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|Commander / EDH||Legal|
|Commander: Rule 0||Legal|
: Add to your mana pool for each creature you control.
2 weeks ago
Thanks the the comment Gashillus! I’m glad my list had been helpful! And congrats on the win streak!
I double checked mtgcommander.net where the official banlist is, and sadly Primeval Titan is still banned. My group allows it, and tbh most of the random pods I play in shops have allowed it, even though I offer to remove it. Granted, they are casual high power, so there’s definitely more of an “anything goes” vibe.
If you’re cutting the pricier stuff, I’d recommend Nykthos, Shrine to Nyx over Gaea's Cradle. I know Nykthos is still around $30, but it’s cheaper than Cradle… And if you are playing Nykthos or other good utility lands, give Ulvenwald Hydra a try. It does a good Primeval impression in a blink deck.
3 weeks ago
My advice is to run all the fetches since you have most of the original duels. Other than that all of the lands that produce any color mana is the way to go (ie. City of Brass, Forbidden Orchard, Mana Confluence, Command Tower, Gemstone Caverns). I'd avoid anything that enters tapped but that is just my opinion. With the fetches duels and gold lands that's 25 lands leaving room for utility lands or lands that tap for multiple mana like Gaea's Cradle, Ancient Tomb and City of Traitors.
3 weeks ago
So I think for the most part people agree that EDH decks need mana ramp, card draw, removal, and a path to victory. At least in basic terms most successful decks will have all of those. I'm curious though in more specifics are there things you think you should always include?
I don't do this myself, though I know I need to, but including land destruction in every deck feels pretty much needed. Not really mass land destruction or just land destruction for the sake of land destruction but something to get rid of those Reliquary Towers, Rogue's Passages, or Maze's Ends. Those being just at the casual end of things. There are others at the more expensive and even competitive end of things like Gaea's Cradle.
All that to say I think the vast majority of players would benefit from running Ghost Quarter and maybe 1 or 2 of his friends in almost every deck.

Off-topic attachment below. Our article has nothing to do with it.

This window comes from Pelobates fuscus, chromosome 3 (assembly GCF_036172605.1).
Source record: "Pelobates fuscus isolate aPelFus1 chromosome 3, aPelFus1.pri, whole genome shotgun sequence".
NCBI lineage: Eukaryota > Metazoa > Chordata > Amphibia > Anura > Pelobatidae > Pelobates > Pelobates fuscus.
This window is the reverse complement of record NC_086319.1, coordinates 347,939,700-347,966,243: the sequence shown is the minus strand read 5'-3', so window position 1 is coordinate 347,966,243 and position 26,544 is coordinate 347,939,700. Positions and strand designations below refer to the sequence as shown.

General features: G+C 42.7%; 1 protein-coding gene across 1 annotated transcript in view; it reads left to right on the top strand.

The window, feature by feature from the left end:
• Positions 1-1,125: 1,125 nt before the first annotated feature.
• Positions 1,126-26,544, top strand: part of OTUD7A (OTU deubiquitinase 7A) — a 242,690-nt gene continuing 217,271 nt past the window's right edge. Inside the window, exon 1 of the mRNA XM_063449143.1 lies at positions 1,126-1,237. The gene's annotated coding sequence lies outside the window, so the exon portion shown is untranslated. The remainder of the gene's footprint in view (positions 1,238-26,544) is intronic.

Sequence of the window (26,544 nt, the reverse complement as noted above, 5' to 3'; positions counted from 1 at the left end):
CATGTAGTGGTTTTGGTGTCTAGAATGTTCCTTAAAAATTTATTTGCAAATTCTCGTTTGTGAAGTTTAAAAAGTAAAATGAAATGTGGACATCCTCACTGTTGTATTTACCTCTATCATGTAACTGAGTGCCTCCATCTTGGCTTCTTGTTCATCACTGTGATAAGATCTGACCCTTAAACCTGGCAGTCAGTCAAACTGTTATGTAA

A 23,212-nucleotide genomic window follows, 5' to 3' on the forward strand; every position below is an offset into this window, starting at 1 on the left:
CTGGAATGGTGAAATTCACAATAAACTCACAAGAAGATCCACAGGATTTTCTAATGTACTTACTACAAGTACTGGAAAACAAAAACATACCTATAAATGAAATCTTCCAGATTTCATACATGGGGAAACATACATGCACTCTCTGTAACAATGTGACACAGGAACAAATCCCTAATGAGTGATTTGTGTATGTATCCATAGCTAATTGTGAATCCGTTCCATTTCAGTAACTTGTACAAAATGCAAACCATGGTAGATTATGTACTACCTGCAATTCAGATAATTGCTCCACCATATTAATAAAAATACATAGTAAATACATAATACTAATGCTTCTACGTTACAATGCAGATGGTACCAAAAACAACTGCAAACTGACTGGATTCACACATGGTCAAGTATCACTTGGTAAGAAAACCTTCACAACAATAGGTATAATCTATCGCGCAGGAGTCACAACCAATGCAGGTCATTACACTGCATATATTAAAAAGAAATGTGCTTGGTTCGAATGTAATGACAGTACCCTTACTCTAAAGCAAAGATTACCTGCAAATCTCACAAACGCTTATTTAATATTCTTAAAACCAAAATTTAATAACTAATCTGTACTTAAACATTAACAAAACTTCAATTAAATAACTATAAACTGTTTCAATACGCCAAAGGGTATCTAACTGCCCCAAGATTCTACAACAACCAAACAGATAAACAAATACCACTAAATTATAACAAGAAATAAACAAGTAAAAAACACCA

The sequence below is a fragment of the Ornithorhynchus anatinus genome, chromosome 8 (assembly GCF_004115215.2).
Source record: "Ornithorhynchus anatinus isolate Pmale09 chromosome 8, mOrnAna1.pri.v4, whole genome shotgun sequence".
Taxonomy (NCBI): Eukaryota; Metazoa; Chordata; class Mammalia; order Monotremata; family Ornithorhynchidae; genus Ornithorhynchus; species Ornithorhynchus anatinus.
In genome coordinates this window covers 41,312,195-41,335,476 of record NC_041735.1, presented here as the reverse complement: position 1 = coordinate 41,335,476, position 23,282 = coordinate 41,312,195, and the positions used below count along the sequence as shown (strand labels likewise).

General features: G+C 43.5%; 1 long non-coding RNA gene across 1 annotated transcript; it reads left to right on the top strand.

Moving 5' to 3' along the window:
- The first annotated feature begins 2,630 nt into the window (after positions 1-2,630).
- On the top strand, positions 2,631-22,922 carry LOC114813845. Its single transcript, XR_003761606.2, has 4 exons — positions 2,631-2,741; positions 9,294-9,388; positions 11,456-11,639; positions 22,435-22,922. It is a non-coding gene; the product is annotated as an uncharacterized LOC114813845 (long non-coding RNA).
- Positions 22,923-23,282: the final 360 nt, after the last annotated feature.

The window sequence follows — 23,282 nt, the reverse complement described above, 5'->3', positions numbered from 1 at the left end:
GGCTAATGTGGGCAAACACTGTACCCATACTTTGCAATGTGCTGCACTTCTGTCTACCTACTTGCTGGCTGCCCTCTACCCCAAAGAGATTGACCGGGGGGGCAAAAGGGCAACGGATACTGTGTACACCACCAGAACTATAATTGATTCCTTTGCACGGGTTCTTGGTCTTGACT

1 month ago
I do have this deck in paper and it over performs most games to be honest. It’s not cEDH buts it can play very close to it with the right hand.
Tamiyo's Safekeeping has a ton of potential replacements buts it’s super cheap and a common from the most recent set and I think it’s worth picking up
As for Gaea's Cradle the deck runs fine without it. I just added it in about a two weeks ago. It’s not necessary I just wanted to get one
Mana Crypt can be replaced with Ancient Tomb maybe? But there really isn’t a replacement same goes for Jeweled Lotus I would recommend just adding more ramp or lands to balance out the mana count in the deck if you had to go without them.
1 month ago
Ancient Tomb Cackling Counterpart Finale of Devastation Flooded Strand Force of Vigor Force of Will Gaea's Cradle Jeweled Lotus Mystical Tutor Polluted Delta Scalding Tarn The Great Henge Windfall Windswept Heath Wooded Foothills
2 months ago
chigorin Really appreciate the feedback and interest! It would be my pleasure to answer your questions.
First, regarding the card Grand Crescendo, it has definitely caught my eye. For now I am still testing the most recent build of the deck to see if I feel the need for more board-wipe protection. I will say that as a general rule, for this deck I like creatures such as Dauntless Escort and Selfless Spirit more than sorceries/instants because they combo with Earthcraft type effects and Gaea's Cradle + Itlimoc, Cradle of the Sun. They can also be recycled with Sun Titan in a really powerful loop, and they can be searched with tutors. It is true that Grand Crescendo offers unprecedented flexibility in that you can use it as protection or as a token maker or both. I would still say that it is inferior to Heroic Intervention and to Teferi's Protection. Making more tokens in Emmara can really quickly feel "win more" because Emmara is such a reliable token maker. As soon as I test stuff out and make a decision I will write an update specifically for New Capenna stuff, so keep an eye out for that!
The deck is actually optimized for a 4-player game. It is true that Esper Sentinel and Smothering Tithe offer draw and mana, respectively, and at various points I did include them. However, they give you those things...and nothing else. They have almost no real synergy with your gameplan. Additionally, they are both occupying extremely busy mana slots. Turn 1 should always ideally be any of the "Turn One Tappers" and the 4 mana slot is almost always ideally taken by a token doubler or to continue setting up your combo. Mana/ramp is also the one thing that I do not feel the deck needs more of at all.